For some of us, the day doesn’t really begin until we get our caffeine fix. But not all coffee is created equal and the way it’s made has a lot to do with that. And it turns out, preparing it with a filter may even help you live longer, according to a new long-term study. Research published this week from the University of Gothenburg, Sweden, finds that unfiltered coffee contains substances that increase blood cholesterol, but using a filter gets rid of these and makes heart attacks and premature death less likely.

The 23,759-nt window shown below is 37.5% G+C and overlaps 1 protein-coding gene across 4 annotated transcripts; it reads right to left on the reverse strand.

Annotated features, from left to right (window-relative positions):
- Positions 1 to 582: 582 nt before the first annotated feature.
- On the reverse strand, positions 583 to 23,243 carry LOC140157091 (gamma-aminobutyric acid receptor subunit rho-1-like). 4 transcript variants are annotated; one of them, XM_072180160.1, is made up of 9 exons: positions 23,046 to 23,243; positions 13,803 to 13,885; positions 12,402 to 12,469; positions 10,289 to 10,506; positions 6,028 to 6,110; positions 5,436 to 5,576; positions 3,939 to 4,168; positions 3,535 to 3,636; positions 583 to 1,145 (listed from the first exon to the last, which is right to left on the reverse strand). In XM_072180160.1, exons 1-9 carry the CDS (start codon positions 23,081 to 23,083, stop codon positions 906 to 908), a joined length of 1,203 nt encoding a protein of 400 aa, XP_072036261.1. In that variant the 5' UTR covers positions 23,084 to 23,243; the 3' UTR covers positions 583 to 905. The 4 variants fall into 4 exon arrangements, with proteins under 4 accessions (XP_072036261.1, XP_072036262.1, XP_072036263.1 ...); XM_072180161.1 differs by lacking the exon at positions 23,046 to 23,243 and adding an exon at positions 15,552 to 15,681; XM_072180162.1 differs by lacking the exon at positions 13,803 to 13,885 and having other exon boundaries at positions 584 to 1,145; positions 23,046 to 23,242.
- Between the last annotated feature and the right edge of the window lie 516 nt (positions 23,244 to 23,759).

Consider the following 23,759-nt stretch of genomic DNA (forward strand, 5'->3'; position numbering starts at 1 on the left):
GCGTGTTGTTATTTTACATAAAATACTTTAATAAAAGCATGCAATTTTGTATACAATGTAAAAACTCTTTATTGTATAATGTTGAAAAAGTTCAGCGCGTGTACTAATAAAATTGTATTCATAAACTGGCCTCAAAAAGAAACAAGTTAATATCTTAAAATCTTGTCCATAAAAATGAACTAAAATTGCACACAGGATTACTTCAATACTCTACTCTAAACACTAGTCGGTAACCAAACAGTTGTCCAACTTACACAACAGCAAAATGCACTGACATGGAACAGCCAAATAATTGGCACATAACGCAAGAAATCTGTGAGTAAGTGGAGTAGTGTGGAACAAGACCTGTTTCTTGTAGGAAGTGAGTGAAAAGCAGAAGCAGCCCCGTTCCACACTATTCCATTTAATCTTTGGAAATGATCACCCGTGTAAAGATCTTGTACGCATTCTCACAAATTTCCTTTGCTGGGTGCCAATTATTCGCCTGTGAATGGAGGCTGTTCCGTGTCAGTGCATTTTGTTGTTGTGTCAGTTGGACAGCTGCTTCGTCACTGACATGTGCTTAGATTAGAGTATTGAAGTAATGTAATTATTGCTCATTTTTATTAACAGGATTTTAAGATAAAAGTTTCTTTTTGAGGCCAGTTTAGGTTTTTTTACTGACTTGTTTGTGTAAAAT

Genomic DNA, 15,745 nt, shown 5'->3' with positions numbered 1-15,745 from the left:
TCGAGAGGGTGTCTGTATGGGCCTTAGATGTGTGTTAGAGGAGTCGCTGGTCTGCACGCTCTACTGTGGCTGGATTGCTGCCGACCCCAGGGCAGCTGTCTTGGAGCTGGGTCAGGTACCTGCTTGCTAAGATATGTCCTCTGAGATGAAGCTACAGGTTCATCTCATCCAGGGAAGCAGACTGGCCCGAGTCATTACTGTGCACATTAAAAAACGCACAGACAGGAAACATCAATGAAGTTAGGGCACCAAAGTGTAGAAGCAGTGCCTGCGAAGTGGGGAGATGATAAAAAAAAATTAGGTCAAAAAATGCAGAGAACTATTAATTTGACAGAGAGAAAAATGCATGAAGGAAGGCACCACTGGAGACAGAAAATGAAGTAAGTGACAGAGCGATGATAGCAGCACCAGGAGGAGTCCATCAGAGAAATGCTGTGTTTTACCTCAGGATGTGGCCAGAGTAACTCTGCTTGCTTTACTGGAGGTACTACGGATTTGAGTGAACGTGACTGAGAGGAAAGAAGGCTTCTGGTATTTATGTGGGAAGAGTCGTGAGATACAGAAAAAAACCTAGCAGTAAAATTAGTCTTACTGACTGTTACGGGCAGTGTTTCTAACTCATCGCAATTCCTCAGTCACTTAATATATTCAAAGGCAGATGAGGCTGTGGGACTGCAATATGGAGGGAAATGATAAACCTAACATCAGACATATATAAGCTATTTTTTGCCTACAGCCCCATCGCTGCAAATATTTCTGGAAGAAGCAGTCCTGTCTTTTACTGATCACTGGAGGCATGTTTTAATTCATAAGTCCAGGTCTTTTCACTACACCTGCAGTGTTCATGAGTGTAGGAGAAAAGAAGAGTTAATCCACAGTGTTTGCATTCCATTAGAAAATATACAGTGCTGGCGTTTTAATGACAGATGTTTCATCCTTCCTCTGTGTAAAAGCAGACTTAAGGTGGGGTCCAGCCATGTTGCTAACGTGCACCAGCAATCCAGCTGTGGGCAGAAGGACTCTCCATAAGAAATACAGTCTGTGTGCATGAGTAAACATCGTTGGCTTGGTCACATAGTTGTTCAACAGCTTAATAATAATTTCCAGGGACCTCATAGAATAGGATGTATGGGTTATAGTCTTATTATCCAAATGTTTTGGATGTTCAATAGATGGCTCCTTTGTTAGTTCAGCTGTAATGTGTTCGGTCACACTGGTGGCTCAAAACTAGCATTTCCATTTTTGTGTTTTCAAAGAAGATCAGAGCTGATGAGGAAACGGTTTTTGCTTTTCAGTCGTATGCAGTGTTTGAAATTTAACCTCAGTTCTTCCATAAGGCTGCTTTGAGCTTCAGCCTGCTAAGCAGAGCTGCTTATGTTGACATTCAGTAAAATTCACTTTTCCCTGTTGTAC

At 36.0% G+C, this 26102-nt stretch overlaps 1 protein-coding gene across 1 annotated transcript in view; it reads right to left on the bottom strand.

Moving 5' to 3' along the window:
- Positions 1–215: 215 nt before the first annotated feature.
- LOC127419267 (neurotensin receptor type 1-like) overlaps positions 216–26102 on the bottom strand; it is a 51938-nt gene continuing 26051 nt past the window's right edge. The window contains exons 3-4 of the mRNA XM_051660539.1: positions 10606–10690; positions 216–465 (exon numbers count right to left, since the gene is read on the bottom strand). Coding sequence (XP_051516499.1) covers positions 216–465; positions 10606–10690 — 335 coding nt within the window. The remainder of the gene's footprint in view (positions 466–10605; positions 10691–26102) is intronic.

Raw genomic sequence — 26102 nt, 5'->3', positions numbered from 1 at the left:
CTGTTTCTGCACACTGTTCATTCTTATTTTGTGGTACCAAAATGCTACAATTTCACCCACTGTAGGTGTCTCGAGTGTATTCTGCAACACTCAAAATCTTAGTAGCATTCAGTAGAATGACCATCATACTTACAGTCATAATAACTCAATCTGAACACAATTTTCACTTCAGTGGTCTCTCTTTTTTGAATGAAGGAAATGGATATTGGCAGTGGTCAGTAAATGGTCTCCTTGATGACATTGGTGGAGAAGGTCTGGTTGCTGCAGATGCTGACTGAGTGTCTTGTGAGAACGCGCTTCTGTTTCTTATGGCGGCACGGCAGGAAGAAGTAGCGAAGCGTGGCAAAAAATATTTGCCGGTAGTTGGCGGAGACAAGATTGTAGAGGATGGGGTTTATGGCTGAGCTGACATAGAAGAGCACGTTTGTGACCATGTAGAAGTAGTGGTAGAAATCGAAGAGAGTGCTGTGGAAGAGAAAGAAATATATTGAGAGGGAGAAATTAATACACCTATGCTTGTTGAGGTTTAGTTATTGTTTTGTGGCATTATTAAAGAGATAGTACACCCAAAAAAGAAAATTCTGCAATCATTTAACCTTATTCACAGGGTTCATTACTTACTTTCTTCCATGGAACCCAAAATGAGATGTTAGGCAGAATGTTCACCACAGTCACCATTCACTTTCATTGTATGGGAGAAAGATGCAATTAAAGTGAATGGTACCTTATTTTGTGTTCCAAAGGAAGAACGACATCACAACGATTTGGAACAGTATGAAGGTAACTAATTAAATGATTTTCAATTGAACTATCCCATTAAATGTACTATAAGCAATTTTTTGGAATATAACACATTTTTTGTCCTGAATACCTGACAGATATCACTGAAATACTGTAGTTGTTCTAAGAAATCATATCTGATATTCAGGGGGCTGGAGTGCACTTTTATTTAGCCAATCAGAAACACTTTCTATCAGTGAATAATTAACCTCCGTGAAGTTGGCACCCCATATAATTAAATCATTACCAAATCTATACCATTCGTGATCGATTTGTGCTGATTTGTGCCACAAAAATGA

"Our study provides strong and convincing evidence of a link between coffee brewing methods, heart attacks and longevity," study author Dag Thelle explains.
The study followed close to half a million healthy Norwegians between the ages of 20 and 79 for 20 years. Results show drinking boiled or pressed unfiltered coffee raised the risk of death in men over 60 because of cardiovascular issues. That’s bad news for fans of coffee made with a French press or those who prefer strong Greek and Turkish coffee because these methods can actually increase your risk of heart disease.
Researchers found drinking filtered coffee, like the kind brewed through a paper filter, was healthier than not drinking coffee at all. The study found people who drank one to four cups of filtered coffee a day had the lowest mortality rate.